Even if the language of this verse by itself might seem to point to a particular deliverer, the comprehensive language of the context would forbid its reference to any such exclusively. If the chapter is a prophecy not of a single went but of a great progressive change to be wrought in the condition of Egypt by the introduction of the true religion, the promise of the verse before us must be, that when they cried God would send them a deliverer, a promise verified not once but often, not by Ptolemy or Alexander only, but by others, and in the highest sense by Christ Himself. (J. A. Alexander.)
The Messiah a great Saviour
I. GREAT IN HIS PERSON. “God over all, blessed forever:--
II. GREAT IN THE CHARACTER HE SUSTAINS.
III. GREAT IN THIS WORKS HE PERFORMS.
IV. GREAT IN THE SALVATION HE BESTOWS.
V. GREAT IN THE GLORY TO WHICH HE IS NOW EXALTED. (R. Macculloch.)
A great Saviour provided
An old Mexican monk, in his dingy cell, once painted an allegorical picture, representing a beautiful maiden standing on an island, with only room for her feet to rest upon, while all around dashed and surged a lake of fire. The angry flames almost touched her, and yet she smiled, all unconscious of danger. More dreadful still, on each billow’s crest rides a malignant fiend, and they are closing around the seemingly defenceless girl, seeking to fasten chains about her limbs, that they may drag her into the burning lake. The maiden still smiles serenely, for she sees them not. A golden cord of grace, descending from above, is twined amidst her sunny hair, but death appears ready to cut the slender thread. A hand of help is reaching down to her, which she must take, or be lost in the fiery abyss. A company of attending angels anxiously await her decision, and this group completes the picture. This is no fancy sketch of the old painter’s brain, but it is your condition unless you have laid hold on Christ Jesus to deliver you. (J. N. Norton.)
In that day shall Israel be the third with Egypt and with Assyria
Israel, Egypt, and Assyria
Israel is no longer alone God’s people, God’s creation, God’s inheritance, but Egypt and Assyria are each a third sharer with Israel.
In order to express this, Israel’s three names of honour are mixed together, and each of three peoples receives one of the precious names, of which “inheritance” is assigned to Israel as pointing back to the beginning of its history. This essential equalisation of the heathen peoples with Israel is no degradation to the latter; for although henceforth there exists no essential distinction of the peoples in their relation to God, it is nevertheless always Israel’s God who attains recognition, and Israel is the people which, according to the promise, has become the medium of blessing to the earth. (F. Delitzsch.)
The significance of the prophecy
These nations represent to the prophet the heathen world which was “eventually to be incorporated in the kingdom of God. The prediction can never be realised for those nations, because they have ceased to exist; but it will yet be realised in that great peace of the world, which is the hope of all the nations of mankind.” (C. A. Briggs, D. D.)
A forecast of the triumph of Christianity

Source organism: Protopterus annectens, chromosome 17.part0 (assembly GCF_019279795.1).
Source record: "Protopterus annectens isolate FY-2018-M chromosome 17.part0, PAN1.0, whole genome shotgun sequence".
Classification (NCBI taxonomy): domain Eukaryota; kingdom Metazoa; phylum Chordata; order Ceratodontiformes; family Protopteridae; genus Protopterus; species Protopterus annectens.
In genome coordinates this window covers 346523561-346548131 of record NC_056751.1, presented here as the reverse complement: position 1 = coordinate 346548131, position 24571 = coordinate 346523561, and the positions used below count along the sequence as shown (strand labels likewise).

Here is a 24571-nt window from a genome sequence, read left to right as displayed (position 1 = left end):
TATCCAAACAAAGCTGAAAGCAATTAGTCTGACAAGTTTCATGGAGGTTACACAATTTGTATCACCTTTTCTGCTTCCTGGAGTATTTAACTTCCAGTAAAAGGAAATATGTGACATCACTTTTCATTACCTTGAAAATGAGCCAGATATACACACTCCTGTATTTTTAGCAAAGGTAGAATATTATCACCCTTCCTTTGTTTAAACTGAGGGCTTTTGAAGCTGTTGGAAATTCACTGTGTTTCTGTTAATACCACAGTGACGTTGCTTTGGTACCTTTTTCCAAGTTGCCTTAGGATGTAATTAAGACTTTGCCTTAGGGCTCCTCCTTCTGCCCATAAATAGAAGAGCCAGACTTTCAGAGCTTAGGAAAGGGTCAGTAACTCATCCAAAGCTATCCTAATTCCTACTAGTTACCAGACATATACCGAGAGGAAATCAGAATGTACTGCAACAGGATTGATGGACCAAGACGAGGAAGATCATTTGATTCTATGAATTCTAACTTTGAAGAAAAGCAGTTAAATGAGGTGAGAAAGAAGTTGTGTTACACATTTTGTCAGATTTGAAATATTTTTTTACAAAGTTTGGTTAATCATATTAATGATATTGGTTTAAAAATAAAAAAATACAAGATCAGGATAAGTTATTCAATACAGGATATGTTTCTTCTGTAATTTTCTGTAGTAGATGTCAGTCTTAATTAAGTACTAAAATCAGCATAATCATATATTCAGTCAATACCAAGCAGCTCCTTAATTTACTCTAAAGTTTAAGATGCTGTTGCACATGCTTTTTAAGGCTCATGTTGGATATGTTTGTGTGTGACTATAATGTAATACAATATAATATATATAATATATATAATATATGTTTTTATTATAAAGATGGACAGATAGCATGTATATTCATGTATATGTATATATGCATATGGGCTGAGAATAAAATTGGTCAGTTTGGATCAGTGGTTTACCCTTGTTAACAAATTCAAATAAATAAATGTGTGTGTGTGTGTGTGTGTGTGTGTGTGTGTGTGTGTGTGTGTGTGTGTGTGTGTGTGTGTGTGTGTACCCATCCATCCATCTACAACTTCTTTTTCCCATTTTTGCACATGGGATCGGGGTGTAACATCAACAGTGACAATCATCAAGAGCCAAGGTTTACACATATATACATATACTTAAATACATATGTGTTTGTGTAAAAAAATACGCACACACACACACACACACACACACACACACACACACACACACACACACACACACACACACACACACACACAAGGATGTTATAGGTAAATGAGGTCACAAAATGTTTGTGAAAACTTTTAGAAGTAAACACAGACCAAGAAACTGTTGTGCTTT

Never had the faith of the prophet soared so high or approached so near to the conception of a universal religion. (Prof. Robertson Smith.)
The holy triple alliance
The two great powers which have hitherto met only as foes are to meet in the worship of Jehovah. And in consequence of this there is to be fellowship between them. And this is brought about by the little central state. Israel has reached the grand end of its calling; it becomes a blessing to the whole circuit of the earth. It is a grand prophecy destined to find its full accomplishment in the latter days.
I. IT IS GOD’S PURPOSE TO PERFECT THE RACE THROUGH INTERNATIONAL INTERCOURSE AND FRIENDSHIP. Chronic national antagonism is not Heaven’s design. Neither is the design of God respecting the various peoples that they should dwell in a state of isolation. The Divine purpose is manifestly that the several nations shall complete each other through sympathy and reciprocity.
1. Geography indicates this. The good things of nature are not all found in any one land; reciprocity is designed and necessitated by the very dispositions of soil and climate.
2. Ethnology also gives a reason for national sympathy and intercourse. No one national type includes all perfections. The nations need one another. History shows us the solidarity of the race and how wonderfully any one people is enriched by the contributions of the rest. Take our own nation. In our gardens are the flowers and fruits of all climates. In a thousand ways our neighbours have contributed to make us what we are. The Italians and French taught us silk weaving. The Flemings taught us our fine woollen trade. The Venetians showed us how to make glass. A German erected our first paper mill. A Dutchman began our potteries. The Genoese taught us to build ships. And so history reveals that through successive generations the several nations have enriched each other in art, industry, literature, jurisprudence, language, philosophy, government, and religion. The thought of God is the brotherhood of man, and all things prove it.
II. THE GOSPEL OF CHRIST IS THE SUPREME UNIFYING POWER OF THE RACE. In the fulness of its meaning this is what our text signifies. The lesson here for us is that the marriage of nations will take place where other marriages are celebrated--at the altar of God. In other words, the unifying power of the race is the highest religious faith--the faith of our Lord Jesus Christ.
1. Some suppose that the ameliorative reconciling influence will be found in commerce. But there are malign influences which defeat the benign influences of trade.
2. Others think that the principle of unity will be found in the cultivation of cosmopolitan literature. The influence of great literature is pacifying, but it must also be remembered that such literature feeds patriotism, which is a peril.